Bartolome whose Asian fusion dishes wow everyone from Carolyn Bates at Gourmet magazine to our local reviewers, couldn’t get San Diego’s eaters to venture out of the safe confines of mostly mediocre food and service in this county to support innovation and spot-on service. And so, a terrific chef moves on to wow the island where he once cooked at the Grand Hyatt Wailea and in time expects deja-vu for Asia-Vous in Hawaii. Buzz wishes the Bartolome family the best in their life’s newest chapter.

Say what you will, Liberty Station scores big with two new wine bars.  Buzz and pal went tasting and found two distinctly different settings.  For civilized, grown up sipping where you can talk without shouting, Mellow lives up to its name.  This small, but comfortable space is among the strip of new buildings with restaurants that include Greek, Mexican, Thai, Italian, and the ubiquitous Starbucks, just off Harbor Drive near the airport. 

Its urban contemporary design and helpful staff make it a perfect place to settle down after a long hard day (or during the day, for lunch). Open barely a few weeks, the staff guides you through a small and growing list of interesting wines.  Paninis, cheese and desserts ($7 and $8) are presented on square china plates, while elegant wine glasses complement the pours. Thought went into the design of the room with  upholstered couches and bar stools for seating and a painted wall of wine-filled glasses.  Open from 11am. 619-223-3348

Down the road at the opposite end of Liberty Station, next to the golf course and off Barnett Street, is Wine Steals’second location (the first is in Hillcrest).  Housed in a historic building, this is the place to go if you like it loud.  Sip wine while you eat mediocre 18-inch pizzas, priced from $12.50 to $19.50 or $2.50 a slice, or salads or cheese plates– served on black plastic throwaway plates.  The very casually dressed waitstaff could be taken to be customers save for the fact they are behind the bar and knowledgeable about the wines.  Much larger than Mellow, with outdoor seating, a view of the golf course AND the roar of planes taking off from Lindbergh Field, it’s a place that reminded Buzz of her college beer and pizza joint, upgraded to include wine and beer.   Open from 11am, 619-221-1959.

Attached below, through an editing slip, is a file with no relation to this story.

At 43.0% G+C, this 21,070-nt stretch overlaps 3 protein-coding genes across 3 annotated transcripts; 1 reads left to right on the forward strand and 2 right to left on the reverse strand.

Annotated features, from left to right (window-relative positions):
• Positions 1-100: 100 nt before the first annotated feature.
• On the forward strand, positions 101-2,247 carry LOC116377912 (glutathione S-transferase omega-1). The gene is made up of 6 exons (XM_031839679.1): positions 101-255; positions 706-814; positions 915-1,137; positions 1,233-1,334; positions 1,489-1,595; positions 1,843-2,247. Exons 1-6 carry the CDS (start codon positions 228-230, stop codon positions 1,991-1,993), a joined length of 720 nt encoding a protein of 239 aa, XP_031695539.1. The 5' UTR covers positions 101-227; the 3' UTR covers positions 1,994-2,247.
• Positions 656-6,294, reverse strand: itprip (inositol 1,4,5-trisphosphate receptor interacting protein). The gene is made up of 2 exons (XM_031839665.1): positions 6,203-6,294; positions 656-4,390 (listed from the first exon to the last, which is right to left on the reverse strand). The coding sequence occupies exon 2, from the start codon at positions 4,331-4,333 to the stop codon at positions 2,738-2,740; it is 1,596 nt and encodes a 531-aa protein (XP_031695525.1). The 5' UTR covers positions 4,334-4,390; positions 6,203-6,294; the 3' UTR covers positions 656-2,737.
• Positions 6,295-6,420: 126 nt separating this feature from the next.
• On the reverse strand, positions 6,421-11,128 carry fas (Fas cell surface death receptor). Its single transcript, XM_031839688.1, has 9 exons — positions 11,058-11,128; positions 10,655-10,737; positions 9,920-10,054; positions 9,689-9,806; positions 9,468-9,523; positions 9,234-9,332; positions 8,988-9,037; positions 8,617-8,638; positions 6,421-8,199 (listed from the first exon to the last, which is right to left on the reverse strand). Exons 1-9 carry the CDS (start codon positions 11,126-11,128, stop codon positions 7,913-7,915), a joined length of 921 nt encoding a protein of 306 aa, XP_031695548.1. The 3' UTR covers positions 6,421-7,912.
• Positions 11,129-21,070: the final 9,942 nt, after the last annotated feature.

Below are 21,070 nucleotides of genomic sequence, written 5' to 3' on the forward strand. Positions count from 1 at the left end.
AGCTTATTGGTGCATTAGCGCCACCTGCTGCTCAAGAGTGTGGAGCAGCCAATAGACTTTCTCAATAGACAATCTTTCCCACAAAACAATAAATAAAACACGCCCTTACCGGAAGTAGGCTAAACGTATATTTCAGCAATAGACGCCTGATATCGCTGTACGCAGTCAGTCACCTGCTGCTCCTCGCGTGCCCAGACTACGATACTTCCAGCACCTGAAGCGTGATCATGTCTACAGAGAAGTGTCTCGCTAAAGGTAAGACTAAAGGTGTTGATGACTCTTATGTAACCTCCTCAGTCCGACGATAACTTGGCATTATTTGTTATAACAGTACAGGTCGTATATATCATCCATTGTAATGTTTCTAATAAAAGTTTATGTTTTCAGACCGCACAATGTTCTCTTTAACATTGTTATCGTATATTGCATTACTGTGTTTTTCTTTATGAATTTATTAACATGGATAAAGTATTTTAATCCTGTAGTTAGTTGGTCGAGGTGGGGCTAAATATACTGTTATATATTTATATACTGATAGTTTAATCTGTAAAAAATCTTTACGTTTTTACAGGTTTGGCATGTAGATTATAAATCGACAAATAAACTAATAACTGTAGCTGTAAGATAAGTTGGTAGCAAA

Commentary by Buzz Editor, Marcie Rothman 

Frequently I am asked what the “best” restaurant is for this or that.  And while “best” may be debatable, I was flabbergasted to learn that In-N-Out won the 2007 Gold Medallion award for Best Hamburger. A fast-food burger wins in a town with a nationally touted burger joint? While I’ve got nothing against a good fast-food burger, I do wonder about the yearly awards–who gives them, gets them and what they mean to San Diego’s food scene.

The San Diego Chapter of the California Restaurant Association gathered for its 23rd annual dinner May 9–an evening when local members bestow Gold Medallions on each other. This big deal industry-only event pays tribute to nominees and winners for Best Breakfast, Best Pacific Rim, Best Hamburger, among others. To be nominated, a restaurant must be a member of the association–non-members are non-grata—and, as such, many of the very “best” large and small restaurants go unnoticed for Gold Medallions.

Let’s be clear, this isn’t about the restaurants per se, but is about the incestuous good ol’ boy-and-girl coterie of board members that has run the chapter for seemingly eons. The voting membership includes vendors, restaurants and others who pay the membership fee.  The chefs, restaurateurs and managers I spoke with consider the awards, unfortunately, as a joke.  Why?  Because these awards do not reflect the true “best” of San Diego–how can they when membership is requisite for award nomination and voting includes all members (including vendors who supply favored nominees) rather than restaurants only?

Some background:  The Sacramento based California Restaurant Association (CRA) is a group with roughly 22,000 members.  The purpose of the 100 year-old association is to be the “definitive voice of the California foodservice industry and to protect and promote its success.”  This is accomplished through education, lobbying, and community involvement. Among the nine main regional chapters, each with a board of directors and each with its own member activities, Los Angeles has 7,000 members with a 20-member board while San Diego counts 1,200 members and a board of 56 members.

Presently, San Diego is one of the few chapters that lavish so many awards on its members.  Over the years San Diego’s categories have grown — from 19 in 2003, to 36 in 2005  to the current 44, not including restaurateur or chef of the year. Many of this year’s nearly 140 nominees appear yearly and are board members as is the case with the Best Breakfast nominees. In 2003, 2005, 2006 and 2007, nominees were Cafe 222, Crest Cafe, and Hash House a Go-Go.  An amazing feat for these three well-known eateries, considering this town has good breakfast venues in practically every neighborhood.